Friday, November 17, 2017

Elder Quentin L. Cook on learning civility and love at home

Elder Quentin L. Cook (b. September 8, 1940) was called as a Seventy in 1996, then as a member of the Quorum of Twelve Apostles in 2007.
"How we treat those closest to us is of fundamental importance. Violence, abuse, lack of civility, and disrespect in the home are not acceptable—not acceptable for adults and not acceptable for the rising generation. My father was not active in the Church but was a remarkably good example, especially in his treatment of my mother. He used to say, 'God will hold men responsible for every tear they cause their wives to shed.' This same concept is emphasized in 'The Family: A Proclamation to the World.' It reads, '[Those] who abuse spouse or offspring … will one day stand accountable before God.' Regardless of the culture in which we are raised, and whether our parents did or did not abuse us, we must not physically, emotionally, or verbally abuse anyone else.
"The need for civility in society has never been more important. The foundation of kindness and civility begins in our homes. It is not surprising that our public discourse has declined in equal measure with the breakdown of the family. The family is the foundation for love and for maintaining spirituality. The family promotes an atmosphere where religious observance can flourish. There is indeed 'beauty all around when there’s love at home' (“Love at Home,” Hymns, no. 294)."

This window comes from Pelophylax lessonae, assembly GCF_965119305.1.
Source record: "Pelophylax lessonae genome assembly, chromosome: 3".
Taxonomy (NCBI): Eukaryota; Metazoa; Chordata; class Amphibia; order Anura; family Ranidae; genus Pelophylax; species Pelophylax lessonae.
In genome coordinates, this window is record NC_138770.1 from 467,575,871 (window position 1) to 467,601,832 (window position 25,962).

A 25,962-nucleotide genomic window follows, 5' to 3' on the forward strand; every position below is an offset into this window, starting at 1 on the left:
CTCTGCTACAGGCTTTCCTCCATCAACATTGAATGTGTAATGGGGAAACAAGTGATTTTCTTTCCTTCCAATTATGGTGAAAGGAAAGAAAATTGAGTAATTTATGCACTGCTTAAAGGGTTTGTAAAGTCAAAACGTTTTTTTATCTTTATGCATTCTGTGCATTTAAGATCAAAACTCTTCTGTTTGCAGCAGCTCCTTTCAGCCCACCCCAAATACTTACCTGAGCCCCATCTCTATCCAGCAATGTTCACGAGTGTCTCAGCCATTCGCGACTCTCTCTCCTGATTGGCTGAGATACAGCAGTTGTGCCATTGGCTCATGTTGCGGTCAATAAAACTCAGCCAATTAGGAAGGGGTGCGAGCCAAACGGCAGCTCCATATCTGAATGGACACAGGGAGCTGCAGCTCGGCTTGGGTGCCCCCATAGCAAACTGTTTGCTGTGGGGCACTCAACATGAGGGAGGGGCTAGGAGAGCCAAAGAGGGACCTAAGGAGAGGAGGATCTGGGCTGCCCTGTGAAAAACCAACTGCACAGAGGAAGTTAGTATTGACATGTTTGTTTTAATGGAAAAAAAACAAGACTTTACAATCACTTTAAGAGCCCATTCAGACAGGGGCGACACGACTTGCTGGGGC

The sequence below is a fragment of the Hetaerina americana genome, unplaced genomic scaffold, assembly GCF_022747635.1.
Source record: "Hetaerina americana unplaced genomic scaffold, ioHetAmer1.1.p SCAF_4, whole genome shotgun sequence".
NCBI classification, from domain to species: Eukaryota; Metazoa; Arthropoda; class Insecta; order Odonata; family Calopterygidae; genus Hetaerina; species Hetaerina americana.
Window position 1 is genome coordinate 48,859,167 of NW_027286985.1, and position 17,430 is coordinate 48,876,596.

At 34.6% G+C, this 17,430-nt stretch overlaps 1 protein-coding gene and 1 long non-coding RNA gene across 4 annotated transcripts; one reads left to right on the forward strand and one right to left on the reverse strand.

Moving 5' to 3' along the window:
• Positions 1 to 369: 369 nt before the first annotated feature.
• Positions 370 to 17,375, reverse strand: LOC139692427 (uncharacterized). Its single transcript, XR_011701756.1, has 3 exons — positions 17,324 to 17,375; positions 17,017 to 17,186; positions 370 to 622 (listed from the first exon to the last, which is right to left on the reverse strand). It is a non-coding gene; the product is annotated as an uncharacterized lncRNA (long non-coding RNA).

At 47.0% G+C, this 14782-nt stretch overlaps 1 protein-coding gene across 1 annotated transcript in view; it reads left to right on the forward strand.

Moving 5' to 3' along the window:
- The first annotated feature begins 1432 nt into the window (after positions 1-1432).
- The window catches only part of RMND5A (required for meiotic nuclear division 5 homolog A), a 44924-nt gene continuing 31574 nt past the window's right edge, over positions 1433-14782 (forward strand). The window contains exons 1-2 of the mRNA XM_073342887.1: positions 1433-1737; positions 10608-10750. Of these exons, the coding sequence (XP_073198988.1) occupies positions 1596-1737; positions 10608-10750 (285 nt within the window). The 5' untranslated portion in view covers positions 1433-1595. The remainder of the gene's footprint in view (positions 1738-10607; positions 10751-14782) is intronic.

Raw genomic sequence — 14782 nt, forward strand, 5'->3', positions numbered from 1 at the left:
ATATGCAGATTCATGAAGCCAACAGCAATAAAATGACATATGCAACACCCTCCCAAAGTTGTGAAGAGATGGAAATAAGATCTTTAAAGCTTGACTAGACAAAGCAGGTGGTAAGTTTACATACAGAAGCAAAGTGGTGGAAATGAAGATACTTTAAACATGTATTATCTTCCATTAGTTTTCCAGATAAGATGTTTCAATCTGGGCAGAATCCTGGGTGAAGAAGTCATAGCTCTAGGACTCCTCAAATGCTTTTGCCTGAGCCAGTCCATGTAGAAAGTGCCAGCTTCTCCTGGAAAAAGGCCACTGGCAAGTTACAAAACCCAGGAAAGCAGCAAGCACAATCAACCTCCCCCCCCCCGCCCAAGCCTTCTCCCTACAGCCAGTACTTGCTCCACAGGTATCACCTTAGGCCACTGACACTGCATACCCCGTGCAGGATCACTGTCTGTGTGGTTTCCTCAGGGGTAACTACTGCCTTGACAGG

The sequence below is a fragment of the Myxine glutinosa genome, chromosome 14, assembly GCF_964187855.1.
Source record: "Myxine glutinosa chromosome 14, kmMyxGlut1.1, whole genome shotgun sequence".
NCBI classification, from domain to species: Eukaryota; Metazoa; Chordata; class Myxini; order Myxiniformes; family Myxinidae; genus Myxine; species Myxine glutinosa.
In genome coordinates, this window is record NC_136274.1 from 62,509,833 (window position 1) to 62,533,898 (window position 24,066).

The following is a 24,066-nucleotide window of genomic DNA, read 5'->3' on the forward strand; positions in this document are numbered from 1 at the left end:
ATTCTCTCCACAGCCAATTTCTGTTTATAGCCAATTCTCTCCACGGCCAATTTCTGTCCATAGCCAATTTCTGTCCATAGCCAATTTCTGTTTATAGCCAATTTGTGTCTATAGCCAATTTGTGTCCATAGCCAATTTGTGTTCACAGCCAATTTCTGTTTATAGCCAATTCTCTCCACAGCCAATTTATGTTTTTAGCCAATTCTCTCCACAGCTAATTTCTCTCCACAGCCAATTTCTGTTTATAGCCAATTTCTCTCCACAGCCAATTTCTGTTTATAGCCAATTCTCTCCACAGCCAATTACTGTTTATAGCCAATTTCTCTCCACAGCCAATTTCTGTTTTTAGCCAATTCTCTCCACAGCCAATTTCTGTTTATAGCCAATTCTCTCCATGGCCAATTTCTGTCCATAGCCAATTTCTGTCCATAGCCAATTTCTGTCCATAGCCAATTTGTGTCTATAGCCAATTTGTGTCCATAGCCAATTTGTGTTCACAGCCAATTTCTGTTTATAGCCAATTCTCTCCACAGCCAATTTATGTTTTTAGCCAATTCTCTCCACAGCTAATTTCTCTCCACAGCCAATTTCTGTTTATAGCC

- Quentin L. Cook, "Can Ye Feel So Now?," General Conference October 2012
Click here to read or listen to the full talk

We live in a time when basic civility in society seems to be disappearing; when the "public discourse" is greatly facilitated by technology, but is dramatically declining in decency. Elder Cook maintains that the foundation of these interactions is set in the home and family, and that we have never had a greater need to focus on strengthening that setting:

The prophetic foresight in the Family Proclamation, issued in 1995, is astonishing as we see the moral decline that has occurred since then. It is so critical for us to know those principles and cling to them!

(Compilation and commentary by David Kenison, Orem, Utah, 2017)

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